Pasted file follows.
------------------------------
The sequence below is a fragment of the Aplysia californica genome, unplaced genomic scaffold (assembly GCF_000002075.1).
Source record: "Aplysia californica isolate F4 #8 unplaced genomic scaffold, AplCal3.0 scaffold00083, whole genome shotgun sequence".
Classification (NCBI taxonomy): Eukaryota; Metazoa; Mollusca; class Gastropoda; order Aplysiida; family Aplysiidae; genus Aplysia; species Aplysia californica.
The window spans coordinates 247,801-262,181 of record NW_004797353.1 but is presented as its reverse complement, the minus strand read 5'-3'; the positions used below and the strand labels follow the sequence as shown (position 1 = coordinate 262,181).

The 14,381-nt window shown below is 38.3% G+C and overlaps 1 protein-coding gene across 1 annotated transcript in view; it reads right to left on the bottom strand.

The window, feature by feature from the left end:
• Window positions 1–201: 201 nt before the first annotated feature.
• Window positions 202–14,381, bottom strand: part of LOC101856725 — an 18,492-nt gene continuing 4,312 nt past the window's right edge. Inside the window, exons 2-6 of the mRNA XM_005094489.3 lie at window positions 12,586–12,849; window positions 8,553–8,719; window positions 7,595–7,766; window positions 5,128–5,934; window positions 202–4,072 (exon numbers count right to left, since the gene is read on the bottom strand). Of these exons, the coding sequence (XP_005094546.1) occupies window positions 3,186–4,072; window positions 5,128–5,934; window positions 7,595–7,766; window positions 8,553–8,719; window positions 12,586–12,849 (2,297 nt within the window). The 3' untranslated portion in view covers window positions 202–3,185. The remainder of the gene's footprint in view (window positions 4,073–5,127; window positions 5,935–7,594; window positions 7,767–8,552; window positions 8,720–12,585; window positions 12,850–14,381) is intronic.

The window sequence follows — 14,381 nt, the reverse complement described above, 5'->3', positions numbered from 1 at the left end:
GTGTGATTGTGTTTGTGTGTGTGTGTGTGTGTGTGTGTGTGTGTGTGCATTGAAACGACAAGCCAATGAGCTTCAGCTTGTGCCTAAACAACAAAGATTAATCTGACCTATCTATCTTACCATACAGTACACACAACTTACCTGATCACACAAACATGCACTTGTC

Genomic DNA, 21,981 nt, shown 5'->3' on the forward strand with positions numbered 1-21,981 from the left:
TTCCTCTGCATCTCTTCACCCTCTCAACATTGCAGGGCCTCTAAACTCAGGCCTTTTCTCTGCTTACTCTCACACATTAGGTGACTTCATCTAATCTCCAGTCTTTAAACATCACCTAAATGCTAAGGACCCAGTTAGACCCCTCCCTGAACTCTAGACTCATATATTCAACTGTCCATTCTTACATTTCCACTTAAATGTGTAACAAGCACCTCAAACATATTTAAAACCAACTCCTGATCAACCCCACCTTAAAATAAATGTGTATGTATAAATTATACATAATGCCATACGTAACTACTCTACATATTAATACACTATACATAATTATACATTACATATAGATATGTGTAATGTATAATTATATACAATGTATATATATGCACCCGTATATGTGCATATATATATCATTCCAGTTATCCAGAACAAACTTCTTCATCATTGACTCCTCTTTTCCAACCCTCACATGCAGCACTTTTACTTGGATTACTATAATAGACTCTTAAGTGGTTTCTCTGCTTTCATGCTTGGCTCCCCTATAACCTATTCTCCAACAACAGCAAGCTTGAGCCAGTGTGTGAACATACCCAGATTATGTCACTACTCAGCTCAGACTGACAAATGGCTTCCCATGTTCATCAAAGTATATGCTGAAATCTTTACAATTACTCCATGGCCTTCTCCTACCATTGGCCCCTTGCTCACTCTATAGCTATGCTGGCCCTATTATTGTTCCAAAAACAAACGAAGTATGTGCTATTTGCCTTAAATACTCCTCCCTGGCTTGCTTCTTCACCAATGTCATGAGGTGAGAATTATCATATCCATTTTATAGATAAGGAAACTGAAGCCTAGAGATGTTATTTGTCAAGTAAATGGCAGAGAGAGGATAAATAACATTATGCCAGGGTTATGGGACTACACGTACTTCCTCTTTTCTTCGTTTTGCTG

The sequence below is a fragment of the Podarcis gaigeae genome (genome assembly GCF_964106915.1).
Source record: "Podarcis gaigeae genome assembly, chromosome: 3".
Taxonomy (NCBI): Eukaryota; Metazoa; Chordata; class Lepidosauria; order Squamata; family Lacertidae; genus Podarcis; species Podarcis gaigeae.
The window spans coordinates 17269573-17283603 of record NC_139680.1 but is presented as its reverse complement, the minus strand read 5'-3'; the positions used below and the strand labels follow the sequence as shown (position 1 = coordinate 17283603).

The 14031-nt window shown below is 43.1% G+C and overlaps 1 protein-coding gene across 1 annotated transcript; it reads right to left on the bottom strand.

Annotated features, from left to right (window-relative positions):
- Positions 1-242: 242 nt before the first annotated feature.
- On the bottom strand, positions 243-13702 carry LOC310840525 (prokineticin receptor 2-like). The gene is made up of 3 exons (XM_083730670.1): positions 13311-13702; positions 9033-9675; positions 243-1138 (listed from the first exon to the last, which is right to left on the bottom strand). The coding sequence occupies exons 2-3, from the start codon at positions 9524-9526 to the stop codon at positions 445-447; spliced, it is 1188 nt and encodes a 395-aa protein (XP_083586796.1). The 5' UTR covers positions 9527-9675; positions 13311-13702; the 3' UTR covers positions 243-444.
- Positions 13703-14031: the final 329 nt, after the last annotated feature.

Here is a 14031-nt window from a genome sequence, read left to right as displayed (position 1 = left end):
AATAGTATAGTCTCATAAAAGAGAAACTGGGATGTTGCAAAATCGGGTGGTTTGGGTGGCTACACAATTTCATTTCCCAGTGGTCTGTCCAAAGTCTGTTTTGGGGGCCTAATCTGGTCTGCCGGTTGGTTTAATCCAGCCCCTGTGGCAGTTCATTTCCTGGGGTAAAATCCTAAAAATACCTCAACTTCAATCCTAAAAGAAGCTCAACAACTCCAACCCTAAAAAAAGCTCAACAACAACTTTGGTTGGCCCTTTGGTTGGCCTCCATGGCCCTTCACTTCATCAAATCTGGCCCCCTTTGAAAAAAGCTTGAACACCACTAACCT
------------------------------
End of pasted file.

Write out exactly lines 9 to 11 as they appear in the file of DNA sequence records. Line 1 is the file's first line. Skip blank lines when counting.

The window sequence follows — 14,381 nt, the reverse complement described above, 5'->3', positions numbered from 1 at the left end:
GTGTGATTGTGTTTGTGTGTGTGTGTGTGTGTGTGTGTGTGTGTGTGCATTGAAACGACAAGCCAATGAGCTTCAGCTTGTGCCTAAACAACAAAGATTAATCTGACCTATCTATCTTACCATACAGTACACACAACTTACCTGATCACACAAACATGCACTTGTC

Genomic DNA, 21,981 nt, shown 5'->3' on the forward strand with positions numbered 1-21,981 from the left: